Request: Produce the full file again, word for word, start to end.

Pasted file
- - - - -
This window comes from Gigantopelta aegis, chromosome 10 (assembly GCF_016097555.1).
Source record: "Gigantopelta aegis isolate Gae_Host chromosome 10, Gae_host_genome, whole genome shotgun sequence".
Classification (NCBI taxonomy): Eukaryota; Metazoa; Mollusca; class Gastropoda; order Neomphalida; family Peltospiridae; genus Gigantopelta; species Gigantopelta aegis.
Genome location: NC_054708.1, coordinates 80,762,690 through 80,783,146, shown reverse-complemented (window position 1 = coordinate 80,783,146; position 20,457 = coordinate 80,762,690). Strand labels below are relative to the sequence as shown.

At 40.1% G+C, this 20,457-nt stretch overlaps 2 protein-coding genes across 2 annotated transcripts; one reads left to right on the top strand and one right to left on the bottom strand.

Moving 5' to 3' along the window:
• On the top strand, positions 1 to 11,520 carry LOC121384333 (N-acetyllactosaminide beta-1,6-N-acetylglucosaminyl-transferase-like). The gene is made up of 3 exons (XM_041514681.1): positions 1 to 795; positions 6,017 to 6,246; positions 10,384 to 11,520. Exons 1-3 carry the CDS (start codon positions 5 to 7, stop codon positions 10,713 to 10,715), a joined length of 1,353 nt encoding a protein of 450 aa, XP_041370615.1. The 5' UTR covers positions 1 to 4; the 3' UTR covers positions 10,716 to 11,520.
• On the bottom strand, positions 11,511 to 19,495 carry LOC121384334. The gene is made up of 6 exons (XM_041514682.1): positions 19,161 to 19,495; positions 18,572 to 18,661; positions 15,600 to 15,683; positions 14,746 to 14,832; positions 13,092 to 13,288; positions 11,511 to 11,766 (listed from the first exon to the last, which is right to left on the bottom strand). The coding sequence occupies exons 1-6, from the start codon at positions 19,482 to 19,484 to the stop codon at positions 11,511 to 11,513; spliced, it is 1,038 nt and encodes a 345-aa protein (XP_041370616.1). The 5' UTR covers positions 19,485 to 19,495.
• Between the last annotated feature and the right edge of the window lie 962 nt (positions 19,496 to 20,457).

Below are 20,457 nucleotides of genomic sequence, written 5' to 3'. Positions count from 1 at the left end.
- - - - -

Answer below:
This window comes from Gigantopelta aegis, chromosome 10 (assembly GCF_016097555.1).
Source record: "Gigantopelta aegis isolate Gae_Host chromosome 10, Gae_host_genome, whole genome shotgun sequence".
Classification (NCBI taxonomy): Eukaryota; Metazoa; Mollusca; class Gastropoda; order Neomphalida; family Peltospiridae; genus Gigantopelta; species Gigantopelta aegis.
Genome location: NC_054708.1, coordinates 80,762,690 through 80,783,146, shown reverse-complemented (window position 1 = coordinate 80,783,146; position 20,457 = coordinate 80,762,690). Strand labels below are relative to the sequence as shown.

At 40.1% G+C, this 20,457-nt stretch overlaps 2 protein-coding genes across 2 annotated transcripts; one reads left to right on the top strand and one right to left on the bottom strand.

Moving 5' to 3' along the window:
• On the top strand, positions 1 to 11,520 carry LOC121384333 (N-acetyllactosaminide beta-1,6-N-acetylglucosaminyl-transferase-like). The gene is made up of 3 exons (XM_041514681.1): positions 1 to 795; positions 6,017 to 6,246; positions 10,384 to 11,520. Exons 1-3 carry the CDS (start codon positions 5 to 7, stop codon positions 10,713 to 10,715), a joined length of 1,353 nt encoding a protein of 450 aa, XP_041370615.1. The 5' UTR covers positions 1 to 4; the 3' UTR covers positions 10,716 to 11,520.
• On the bottom strand, positions 11,511 to 19,495 carry LOC121384334. The gene is made up of 6 exons (XM_041514682.1): positions 19,161 to 19,495; positions 18,572 to 18,661; positions 15,600 to 15,683; positions 14,746 to 14,832; positions 13,092 to 13,288; positions 11,511 to 11,766 (listed from the first exon to the last, which is right to left on the bottom strand). The coding sequence occupies exons 1-6, from the start codon at positions 19,482 to 19,484 to the stop codon at positions 11,511 to 11,513; spliced, it is 1,038 nt and encodes a 345-aa protein (XP_041370616.1). The 5' UTR covers positions 19,485 to 19,495.
• Between the last annotated feature and the right edge of the window lie 962 nt (positions 19,496 to 20,457).

Below are 20,457 nucleotides of genomic sequence, written 5' to 3'. Positions count from 1 at the left end.